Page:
Microplastics have been detected in 12 different American beers, according to a study published in the journal Public Library of Science. All 12 of the beers tested by the researchers contained water from the Great Lakes, and all 12 tested positive for microplastic contamination.
The average beer tested was found to contain four particles of plastic per liter, with some beers containing up to 14 particles per liter, reports the Huffington Post. The particles measured approximately 0.1 to five millimeters in length, on average.
The study also tested 159 samples of international tap water and 12 different brands of commercial sea salt for microplastics. Tap water, the researchers found, contained the highest level of plastic contamination, with 81 percent of samples containing microplastics. American tap water contained the highest mean of any country tested, with 9.24 particles per liter. Microplastics were also found in all 12 salt brands tested, with a range of contamination levels from 46.7 to 806 particles per kilogram of salt.
While the average number of plastic particles found in the beer was similar to that found in the tap water, the study authors believe that “not even a weak correlation” can be drawn.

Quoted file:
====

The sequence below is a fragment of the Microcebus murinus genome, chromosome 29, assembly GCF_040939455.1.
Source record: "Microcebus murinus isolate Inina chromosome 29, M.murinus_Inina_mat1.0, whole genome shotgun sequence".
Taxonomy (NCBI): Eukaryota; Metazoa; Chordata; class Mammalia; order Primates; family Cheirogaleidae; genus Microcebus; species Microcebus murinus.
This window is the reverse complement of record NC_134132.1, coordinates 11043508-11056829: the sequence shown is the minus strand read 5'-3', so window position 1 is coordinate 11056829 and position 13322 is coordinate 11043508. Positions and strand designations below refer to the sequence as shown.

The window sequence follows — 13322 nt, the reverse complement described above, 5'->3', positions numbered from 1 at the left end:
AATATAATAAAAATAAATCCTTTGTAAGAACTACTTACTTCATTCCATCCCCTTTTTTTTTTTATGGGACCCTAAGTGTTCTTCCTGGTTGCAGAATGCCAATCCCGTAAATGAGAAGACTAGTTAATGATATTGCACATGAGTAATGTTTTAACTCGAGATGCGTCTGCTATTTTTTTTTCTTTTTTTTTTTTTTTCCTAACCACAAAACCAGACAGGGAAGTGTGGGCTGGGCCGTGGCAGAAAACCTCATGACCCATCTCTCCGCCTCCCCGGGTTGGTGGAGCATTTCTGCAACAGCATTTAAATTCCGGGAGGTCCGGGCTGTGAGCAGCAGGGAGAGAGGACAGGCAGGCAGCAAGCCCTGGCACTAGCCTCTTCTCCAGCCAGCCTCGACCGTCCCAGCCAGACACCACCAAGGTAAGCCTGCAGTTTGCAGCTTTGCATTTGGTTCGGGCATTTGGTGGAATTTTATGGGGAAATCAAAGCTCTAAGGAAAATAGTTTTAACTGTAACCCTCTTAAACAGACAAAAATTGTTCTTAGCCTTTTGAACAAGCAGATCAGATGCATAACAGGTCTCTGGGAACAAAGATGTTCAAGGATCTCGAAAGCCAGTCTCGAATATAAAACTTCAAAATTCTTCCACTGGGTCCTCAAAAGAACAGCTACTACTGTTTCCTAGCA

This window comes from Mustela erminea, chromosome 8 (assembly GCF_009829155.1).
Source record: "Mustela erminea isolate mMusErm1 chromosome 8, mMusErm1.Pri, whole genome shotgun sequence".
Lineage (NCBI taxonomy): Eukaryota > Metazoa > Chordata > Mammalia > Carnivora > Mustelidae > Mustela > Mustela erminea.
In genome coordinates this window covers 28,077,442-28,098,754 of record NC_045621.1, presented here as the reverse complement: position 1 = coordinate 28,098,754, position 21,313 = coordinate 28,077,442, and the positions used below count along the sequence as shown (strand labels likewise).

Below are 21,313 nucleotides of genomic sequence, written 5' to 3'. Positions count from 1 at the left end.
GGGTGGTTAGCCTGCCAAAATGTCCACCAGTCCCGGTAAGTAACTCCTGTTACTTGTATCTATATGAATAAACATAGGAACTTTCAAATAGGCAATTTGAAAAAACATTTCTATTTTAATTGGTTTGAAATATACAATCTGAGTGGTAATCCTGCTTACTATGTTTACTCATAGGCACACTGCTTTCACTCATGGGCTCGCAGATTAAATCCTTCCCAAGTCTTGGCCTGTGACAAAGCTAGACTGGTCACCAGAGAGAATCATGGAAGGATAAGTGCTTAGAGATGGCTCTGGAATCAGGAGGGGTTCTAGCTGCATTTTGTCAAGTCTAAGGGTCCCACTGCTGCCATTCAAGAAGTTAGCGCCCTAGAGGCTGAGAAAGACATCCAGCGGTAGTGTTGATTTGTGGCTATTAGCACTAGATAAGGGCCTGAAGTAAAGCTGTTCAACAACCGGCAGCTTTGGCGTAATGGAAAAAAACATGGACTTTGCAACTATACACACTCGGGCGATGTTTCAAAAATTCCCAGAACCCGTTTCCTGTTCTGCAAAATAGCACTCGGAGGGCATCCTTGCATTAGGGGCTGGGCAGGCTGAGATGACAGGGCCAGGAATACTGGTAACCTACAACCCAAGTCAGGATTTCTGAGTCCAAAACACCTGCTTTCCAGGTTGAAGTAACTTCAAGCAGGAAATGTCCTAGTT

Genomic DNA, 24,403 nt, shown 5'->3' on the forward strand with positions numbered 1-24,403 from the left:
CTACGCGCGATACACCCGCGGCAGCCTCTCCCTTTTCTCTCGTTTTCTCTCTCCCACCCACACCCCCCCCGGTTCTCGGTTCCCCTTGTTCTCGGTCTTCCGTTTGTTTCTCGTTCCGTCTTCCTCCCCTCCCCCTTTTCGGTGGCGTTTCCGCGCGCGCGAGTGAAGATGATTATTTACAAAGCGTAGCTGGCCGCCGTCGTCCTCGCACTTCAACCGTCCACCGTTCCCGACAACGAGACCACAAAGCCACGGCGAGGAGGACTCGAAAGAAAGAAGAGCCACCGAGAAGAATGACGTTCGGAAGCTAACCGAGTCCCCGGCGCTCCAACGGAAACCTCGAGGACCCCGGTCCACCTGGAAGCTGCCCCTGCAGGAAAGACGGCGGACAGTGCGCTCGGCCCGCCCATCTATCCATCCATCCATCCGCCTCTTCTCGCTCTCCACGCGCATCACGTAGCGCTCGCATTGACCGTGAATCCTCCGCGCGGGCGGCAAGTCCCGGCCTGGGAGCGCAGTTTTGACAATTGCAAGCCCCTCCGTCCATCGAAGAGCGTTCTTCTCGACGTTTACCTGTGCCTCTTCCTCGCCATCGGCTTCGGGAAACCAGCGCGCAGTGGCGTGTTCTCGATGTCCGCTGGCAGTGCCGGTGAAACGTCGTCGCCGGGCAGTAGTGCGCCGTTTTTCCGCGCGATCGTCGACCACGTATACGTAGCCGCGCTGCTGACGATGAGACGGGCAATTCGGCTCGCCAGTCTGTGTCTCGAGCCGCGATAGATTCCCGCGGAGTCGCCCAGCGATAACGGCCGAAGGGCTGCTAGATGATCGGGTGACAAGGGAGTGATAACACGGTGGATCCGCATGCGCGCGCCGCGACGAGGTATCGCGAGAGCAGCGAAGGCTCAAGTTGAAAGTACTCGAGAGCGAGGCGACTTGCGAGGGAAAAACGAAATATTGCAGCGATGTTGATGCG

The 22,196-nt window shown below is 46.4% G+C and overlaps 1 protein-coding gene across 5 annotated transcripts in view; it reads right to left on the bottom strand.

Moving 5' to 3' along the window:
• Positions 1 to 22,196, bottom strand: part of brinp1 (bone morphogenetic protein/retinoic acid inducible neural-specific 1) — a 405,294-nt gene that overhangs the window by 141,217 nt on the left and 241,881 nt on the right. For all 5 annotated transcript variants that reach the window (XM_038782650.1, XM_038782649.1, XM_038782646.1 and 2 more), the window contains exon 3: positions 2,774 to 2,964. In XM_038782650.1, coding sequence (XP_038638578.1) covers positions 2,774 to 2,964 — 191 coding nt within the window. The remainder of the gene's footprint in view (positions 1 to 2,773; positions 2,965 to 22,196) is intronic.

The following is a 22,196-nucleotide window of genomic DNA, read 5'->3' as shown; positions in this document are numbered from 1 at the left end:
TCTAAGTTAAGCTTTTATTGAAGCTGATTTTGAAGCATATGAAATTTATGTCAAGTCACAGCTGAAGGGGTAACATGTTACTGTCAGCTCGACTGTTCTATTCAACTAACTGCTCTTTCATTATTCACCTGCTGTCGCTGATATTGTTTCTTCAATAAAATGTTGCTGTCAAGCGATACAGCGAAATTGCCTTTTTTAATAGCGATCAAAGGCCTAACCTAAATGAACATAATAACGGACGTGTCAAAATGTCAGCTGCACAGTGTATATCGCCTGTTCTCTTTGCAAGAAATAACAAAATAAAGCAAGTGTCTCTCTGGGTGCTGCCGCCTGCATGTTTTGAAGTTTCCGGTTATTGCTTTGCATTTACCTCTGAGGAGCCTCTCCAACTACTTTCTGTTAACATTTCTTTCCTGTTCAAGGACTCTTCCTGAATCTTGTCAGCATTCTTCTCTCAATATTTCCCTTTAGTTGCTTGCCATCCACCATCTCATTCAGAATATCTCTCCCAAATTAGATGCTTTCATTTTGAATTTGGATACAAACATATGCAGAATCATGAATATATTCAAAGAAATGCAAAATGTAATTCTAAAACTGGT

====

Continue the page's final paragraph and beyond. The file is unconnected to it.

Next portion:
"While both the municipal tap water and the beers analyzed all contained anthropogenic particles, there seemed to be no correlation between the two," write the study authors, "Which would seem to indicate that any contamination within the beer is not just from the water used to brew the beer itself."
“In fact,” the study continues, “The highest and lowest counts in this study came from two beers that were brewed in the same city using the same municipal water supply.”
They say that more research is needed to identify the exact source of the microplastics.
This new study follows similar research published in 2014, this time concerning plastic fibers that were found in 24 different German beers, including the ten most popular beer brands in the country.
The presence of plastic in foods and drinking water is concerning chiefly due to accumulation, writes Treehugger. The outlet cites the study authors' warnings that plastics "have been known to adsorb chemicals from the environment" including carcinogens and reproductive toxicants, in addition to metals and bacteria.
Studies such as this one, the outlet continues, can help consumers identify products that they can attempt to remove from their diets – such as beer – to avoid accumulating plastic particles and any associated toxins in their systems.
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